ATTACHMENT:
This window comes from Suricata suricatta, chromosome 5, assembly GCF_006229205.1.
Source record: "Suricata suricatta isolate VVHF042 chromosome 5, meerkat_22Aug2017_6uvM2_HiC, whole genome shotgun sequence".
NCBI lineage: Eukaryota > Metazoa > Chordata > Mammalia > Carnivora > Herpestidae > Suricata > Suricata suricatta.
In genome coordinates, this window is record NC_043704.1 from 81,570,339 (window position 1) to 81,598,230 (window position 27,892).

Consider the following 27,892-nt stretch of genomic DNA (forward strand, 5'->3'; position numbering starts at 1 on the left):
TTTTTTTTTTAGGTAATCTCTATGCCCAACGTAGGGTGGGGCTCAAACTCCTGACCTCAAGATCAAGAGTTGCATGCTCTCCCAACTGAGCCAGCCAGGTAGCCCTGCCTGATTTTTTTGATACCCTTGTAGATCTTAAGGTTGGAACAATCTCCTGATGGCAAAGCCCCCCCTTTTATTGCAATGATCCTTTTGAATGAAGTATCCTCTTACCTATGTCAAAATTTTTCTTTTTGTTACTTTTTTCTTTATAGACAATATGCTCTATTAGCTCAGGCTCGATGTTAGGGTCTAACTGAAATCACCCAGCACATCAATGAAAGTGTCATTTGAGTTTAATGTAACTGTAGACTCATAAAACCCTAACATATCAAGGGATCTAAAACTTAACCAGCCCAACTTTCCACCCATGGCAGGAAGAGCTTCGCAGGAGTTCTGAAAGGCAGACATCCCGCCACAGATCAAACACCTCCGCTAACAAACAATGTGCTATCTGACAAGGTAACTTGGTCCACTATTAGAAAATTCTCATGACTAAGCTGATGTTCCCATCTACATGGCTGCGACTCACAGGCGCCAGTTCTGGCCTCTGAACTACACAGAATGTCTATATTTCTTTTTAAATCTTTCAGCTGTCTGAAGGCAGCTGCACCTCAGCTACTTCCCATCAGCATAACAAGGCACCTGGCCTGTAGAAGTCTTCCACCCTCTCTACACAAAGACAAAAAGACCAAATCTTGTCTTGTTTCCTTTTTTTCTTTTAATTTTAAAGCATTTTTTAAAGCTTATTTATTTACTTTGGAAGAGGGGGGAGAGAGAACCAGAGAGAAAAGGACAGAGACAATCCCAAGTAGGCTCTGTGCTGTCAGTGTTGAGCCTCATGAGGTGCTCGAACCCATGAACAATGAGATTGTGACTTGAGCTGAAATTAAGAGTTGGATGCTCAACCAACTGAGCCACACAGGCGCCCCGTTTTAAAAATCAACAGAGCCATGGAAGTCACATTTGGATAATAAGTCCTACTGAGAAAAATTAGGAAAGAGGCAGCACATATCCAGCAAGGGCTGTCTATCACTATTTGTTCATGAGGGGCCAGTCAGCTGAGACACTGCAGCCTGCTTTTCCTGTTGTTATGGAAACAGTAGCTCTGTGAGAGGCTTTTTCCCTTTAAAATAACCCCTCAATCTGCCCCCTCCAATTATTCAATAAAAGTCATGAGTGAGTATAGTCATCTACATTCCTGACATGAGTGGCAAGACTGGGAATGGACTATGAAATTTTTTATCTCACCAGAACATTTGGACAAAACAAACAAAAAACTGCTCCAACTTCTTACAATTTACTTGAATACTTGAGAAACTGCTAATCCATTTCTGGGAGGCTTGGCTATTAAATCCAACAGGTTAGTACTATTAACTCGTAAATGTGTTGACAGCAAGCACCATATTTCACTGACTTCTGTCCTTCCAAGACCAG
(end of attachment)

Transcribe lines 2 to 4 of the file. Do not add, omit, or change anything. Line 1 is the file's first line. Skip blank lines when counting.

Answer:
Source record: "Suricata suricatta isolate VVHF042 chromosome 5, meerkat_22Aug2017_6uvM2_HiC, whole genome shotgun sequence".
NCBI lineage: Eukaryota > Metazoa > Chordata > Mammalia > Carnivora > Herpestidae > Suricata > Suricata suricatta.
In genome coordinates, this window is record NC_043704.1 from 81,570,339 (window position 1) to 81,598,230 (window position 27,892).